AUGUSTA – Under Governor Janet Mills, Maine DHHS has the second highest error rate among all states nationally for payments through the state’s SNAP, or food stamps program. Overall, about one in every five payments made by the state of Maine over the 2019 fiscal year was made in error.
As a result, Maine is on the hook to pay back the federal government for the mistaken payments, even as state lawmakers face budget challenges due to a lack of economic activity and record growth in budget spending after Mills’ first two years.
As a result, the Mills Administration now has Maine taxpayers on the hook to repay the federal government in excess of $1 million.
Nationally, the food stamp payment error rate was at 7.36%, while Maine’s error rate sat at 19.12%, or about one of every five payments made overall in Maine.
Maine’s error rate ranks as the second worst in the nation, trailing only Rhode Island, which had an error rate of 22.66%.
Even other states run by liberal governors such as Maine’s Governor Janet Mills reported lower rates, with California coming in at 7.31%, New York at 6.3% and Michigan at 12.44%.
The error rates published by USDA do not cover fraud or potential fraud in the system and only describe bureaucratic errors made in payment amounts or eligibility or instances where a recipient was approved without proper documentation. That means any fraud in rate will drive Maine’s improper payment rate even higher.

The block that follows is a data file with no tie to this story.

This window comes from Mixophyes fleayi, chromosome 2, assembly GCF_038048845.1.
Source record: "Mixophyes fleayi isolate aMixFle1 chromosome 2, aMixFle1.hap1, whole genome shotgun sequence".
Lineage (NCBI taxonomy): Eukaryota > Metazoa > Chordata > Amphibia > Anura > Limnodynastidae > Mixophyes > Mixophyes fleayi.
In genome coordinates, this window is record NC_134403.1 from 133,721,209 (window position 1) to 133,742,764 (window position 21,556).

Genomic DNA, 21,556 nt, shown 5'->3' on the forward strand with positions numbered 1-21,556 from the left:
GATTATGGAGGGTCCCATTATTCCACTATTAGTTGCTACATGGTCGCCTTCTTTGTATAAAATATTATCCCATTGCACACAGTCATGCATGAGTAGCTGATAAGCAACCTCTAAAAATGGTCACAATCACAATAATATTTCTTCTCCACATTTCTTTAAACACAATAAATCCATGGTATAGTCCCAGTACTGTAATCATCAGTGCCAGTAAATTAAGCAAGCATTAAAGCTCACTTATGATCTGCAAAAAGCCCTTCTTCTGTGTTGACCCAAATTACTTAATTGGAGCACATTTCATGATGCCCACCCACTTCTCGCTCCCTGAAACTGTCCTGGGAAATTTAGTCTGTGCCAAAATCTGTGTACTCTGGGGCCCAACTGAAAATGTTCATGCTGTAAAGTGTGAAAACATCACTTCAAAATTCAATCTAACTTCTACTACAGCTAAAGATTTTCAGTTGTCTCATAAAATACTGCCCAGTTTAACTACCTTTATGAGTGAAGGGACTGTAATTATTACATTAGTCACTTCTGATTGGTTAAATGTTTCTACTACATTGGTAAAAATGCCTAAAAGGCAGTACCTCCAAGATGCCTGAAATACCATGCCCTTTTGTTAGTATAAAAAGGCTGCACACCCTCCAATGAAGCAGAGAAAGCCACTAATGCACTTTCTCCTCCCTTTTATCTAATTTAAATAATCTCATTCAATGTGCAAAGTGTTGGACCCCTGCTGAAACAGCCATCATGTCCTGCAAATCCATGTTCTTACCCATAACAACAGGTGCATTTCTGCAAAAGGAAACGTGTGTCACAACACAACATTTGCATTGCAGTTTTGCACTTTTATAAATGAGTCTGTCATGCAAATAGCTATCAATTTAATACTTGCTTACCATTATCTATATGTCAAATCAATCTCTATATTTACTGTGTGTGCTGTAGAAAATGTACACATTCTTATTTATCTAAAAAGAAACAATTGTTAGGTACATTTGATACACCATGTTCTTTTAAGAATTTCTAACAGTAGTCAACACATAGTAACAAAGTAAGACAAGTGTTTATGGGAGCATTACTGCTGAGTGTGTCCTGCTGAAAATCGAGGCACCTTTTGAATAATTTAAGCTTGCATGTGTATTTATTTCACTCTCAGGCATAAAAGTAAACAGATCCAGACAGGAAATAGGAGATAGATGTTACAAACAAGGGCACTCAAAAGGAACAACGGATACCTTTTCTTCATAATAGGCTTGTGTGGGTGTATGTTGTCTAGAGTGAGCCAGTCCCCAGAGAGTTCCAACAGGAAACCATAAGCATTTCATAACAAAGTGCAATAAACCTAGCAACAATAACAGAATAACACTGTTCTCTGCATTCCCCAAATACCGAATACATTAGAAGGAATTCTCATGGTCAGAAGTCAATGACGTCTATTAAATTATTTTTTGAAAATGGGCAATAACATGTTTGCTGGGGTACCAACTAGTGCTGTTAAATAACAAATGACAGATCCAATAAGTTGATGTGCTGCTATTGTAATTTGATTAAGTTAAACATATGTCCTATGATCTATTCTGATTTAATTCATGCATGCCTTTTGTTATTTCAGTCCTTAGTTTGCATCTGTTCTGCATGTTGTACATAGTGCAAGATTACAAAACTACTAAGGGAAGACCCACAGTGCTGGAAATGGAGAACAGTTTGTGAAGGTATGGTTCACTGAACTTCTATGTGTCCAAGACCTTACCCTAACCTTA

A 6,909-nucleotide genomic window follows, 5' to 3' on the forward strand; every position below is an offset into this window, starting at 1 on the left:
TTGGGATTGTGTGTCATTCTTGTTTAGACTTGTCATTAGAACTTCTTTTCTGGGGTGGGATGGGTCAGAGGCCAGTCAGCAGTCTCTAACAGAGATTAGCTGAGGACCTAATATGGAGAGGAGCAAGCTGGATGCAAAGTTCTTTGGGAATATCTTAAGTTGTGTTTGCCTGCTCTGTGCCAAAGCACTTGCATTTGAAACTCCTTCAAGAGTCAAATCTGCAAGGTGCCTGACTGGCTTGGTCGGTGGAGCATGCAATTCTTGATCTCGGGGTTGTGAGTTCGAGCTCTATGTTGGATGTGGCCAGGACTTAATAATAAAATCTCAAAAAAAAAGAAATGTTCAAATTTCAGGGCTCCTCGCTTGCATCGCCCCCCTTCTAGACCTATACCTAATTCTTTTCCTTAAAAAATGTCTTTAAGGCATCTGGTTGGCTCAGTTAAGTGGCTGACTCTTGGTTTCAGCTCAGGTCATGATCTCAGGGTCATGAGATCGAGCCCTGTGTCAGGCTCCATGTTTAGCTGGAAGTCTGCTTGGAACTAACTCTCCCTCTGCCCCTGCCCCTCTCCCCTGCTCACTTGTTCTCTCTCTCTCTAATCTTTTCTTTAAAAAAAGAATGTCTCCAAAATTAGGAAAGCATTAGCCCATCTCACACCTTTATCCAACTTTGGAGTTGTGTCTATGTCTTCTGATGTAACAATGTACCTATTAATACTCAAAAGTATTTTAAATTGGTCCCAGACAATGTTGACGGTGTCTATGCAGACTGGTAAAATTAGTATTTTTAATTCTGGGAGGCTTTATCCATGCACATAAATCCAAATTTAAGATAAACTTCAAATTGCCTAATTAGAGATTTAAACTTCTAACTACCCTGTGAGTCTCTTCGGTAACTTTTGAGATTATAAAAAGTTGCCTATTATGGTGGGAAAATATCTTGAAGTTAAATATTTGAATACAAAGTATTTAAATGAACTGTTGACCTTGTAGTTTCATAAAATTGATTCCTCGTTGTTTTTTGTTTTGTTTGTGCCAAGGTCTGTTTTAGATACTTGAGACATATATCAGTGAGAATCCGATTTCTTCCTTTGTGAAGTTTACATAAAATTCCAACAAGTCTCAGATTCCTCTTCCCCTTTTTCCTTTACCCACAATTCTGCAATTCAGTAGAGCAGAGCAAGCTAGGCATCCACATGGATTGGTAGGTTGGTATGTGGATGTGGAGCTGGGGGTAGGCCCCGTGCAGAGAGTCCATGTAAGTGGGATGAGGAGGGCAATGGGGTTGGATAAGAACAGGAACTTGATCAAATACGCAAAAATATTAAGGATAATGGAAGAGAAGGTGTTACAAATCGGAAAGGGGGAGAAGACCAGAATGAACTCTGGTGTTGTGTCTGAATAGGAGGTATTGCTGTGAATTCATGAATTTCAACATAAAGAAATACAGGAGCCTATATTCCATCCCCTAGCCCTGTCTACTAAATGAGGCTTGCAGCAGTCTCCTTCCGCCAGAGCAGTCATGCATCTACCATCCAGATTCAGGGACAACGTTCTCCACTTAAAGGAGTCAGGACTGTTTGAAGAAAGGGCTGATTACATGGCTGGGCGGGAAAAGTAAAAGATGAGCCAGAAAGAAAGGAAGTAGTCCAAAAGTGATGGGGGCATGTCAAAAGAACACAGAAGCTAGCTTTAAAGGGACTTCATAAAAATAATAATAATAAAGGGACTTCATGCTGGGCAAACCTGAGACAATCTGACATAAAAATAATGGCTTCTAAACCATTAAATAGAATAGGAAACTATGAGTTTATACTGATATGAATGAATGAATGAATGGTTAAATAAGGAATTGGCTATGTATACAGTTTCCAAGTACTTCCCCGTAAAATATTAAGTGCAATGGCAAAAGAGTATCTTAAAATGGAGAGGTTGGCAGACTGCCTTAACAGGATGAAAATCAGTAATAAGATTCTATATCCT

The non-profit Maine People Before Politics pointed out that Maine’s error rate took a massive jump in Governor Janet Mills’ first year in office, likely due to changes in how Mills’ approached managing Maine’s Department of Health and Human Services.
MPBP pointed out that during the time-period in question, Maine’s economy was seeing record-setting growth even as Governor Mills was expanding eligibility for the programs.
“We do know, however, that Governor Mills loosened eligibility requirements for a number of welfare programs during her first year in office, and this error rate may be tied in part to that expansion of benefit eligibility,” said MPBP in a statement.
In her current state budget proposal, Governor Mills has included language to pay back about $1.3 million to the federal government for the errors, says MPBP.
This as state lawmakers struggle with Mills’ proposal to close the budget shortfall after Mills successfully ushered in historic spending increases in the state budget in her first year, then followed that increase with another in her first supplemental budget following it.
Mills’ controversial proposal to tax Maine small businesses for the Paycheck Protection Program loans they received from the federal government as COVID-19 pandemic relief is another major sticking point lawmakers will have to grapple with.
Mills says Maine can’t afford to waive those taxes as the federal government and other states. Republicans have countered that if Mills had not bloated Maine’s budget, there would be no hole to fill and no reason to tax Maine’s small businesses to balance the state budget.